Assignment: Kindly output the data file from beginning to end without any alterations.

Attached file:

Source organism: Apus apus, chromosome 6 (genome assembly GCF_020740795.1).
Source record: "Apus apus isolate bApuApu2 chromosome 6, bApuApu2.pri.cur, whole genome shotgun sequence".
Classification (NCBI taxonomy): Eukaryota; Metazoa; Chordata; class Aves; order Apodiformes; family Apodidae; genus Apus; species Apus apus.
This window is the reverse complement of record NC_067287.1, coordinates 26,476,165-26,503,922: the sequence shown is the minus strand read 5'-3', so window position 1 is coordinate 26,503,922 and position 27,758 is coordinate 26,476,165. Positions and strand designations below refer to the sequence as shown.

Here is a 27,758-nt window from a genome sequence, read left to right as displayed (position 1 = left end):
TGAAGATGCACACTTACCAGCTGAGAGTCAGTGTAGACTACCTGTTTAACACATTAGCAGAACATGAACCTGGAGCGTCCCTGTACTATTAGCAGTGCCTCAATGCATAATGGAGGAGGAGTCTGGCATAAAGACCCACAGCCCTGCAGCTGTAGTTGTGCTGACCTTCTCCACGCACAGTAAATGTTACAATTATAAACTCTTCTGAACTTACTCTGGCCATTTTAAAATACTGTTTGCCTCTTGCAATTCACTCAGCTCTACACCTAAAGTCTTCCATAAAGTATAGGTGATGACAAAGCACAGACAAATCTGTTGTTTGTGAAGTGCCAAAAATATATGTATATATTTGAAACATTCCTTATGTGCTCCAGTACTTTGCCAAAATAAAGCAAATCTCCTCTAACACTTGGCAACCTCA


Source organism: Apus apus, chromosome 6 (genome assembly GCF_020740795.1).
Source record: "Apus apus isolate bApuApu2 chromosome 6, bApuApu2.pri.cur, whole genome shotgun sequence".
Classification (NCBI taxonomy): Eukaryota; Metazoa; Chordata; class Aves; order Apodiformes; family Apodidae; genus Apus; species Apus apus.
This window is the reverse complement of record NC_067287.1, coordinates 26,476,165-26,503,922: the sequence shown is the minus strand read 5'-3', so window position 1 is coordinate 26,503,922 and position 27,758 is coordinate 26,476,165. Positions and strand designations below refer to the sequence as shown.

Here is a 27,758-nt window from a genome sequence, read left to right as displayed (position 1 = left end):
TGAAGATGCACACTTACCAGCTGAGAGTCAGTGTAGACTACCTGTTTAACACATTAGCAGAACATGAACCTGGAGCGTCCCTGTACTATTAGCAGTGCCTCAATGCATAATGGAGGAGGAGTCTGGCATAAAGACCCACAGCCCTGCAGCTGTAGTTGTGCTGACCTTCTCCACGCACAGTAAATGTTACAATTATAAACTCTTCTGAACTTACTCTGGCCATTTTAAAATACTGTTTGCCTCTTGCAATTCACTCAGCTCTACACCTAAAGTCTTCCATAAAGTATAGGTGATGACAAAGCACAGACAAATCTGTTGTTTGTGAAGTGCCAAAAATATATGTATATATTTGAAACATTCCTTATGTGCTCCAGTACTTTGCCAAAATAAAGCAAATCTCCTCTAACACTTGGCAACCTCA